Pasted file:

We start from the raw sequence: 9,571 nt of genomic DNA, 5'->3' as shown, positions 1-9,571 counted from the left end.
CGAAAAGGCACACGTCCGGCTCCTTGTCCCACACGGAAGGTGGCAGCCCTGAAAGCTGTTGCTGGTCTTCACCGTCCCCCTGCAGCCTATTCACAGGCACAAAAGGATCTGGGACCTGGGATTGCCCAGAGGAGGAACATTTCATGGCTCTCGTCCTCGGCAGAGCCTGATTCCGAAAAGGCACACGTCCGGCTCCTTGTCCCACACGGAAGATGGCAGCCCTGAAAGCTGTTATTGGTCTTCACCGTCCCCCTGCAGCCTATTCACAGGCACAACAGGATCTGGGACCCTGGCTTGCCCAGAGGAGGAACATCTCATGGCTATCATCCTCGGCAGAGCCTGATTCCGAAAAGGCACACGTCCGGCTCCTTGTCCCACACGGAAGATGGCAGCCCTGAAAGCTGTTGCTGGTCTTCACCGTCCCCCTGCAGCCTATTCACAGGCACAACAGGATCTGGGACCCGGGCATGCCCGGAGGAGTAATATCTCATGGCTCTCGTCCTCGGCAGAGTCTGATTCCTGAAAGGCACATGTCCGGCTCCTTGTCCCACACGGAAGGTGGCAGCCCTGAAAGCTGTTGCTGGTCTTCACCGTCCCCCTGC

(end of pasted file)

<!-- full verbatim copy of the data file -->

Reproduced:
We start from the raw sequence: 9,571 nt of genomic DNA, 5'->3' as shown, positions 1-9,571 counted from the left end.
CGAAAAGGCACACGTCCGGCTCCTTGTCCCACACGGAAGGTGGCAGCCCTGAAAGCTGTTGCTGGTCTTCACCGTCCCCCTGCAGCCTATTCACAGGCACAAAAGGATCTGGGACCTGGGATTGCCCAGAGGAGGAACATTTCATGGCTCTCGTCCTCGGCAGAGCCTGATTCCGAAAAGGCACACGTCCGGCTCCTTGTCCCACACGGAAGATGGCAGCCCTGAAAGCTGTTATTGGTCTTCACCGTCCCCCTGCAGCCTATTCACAGGCACAACAGGATCTGGGACCCTGGCTTGCCCAGAGGAGGAACATCTCATGGCTATCATCCTCGGCAGAGCCTGATTCCGAAAAGGCACACGTCCGGCTCCTTGTCCCACACGGAAGATGGCAGCCCTGAAAGCTGTTGCTGGTCTTCACCGTCCCCCTGCAGCCTATTCACAGGCACAACAGGATCTGGGACCCGGGCATGCCCGGAGGAGTAATATCTCATGGCTCTCGTCCTCGGCAGAGTCTGATTCCTGAAAGGCACATGTCCGGCTCCTTGTCCCACACGGAAGGTGGCAGCCCTGAAAGCTGTTGCTGGTCTTCACCGTCCCCCTGC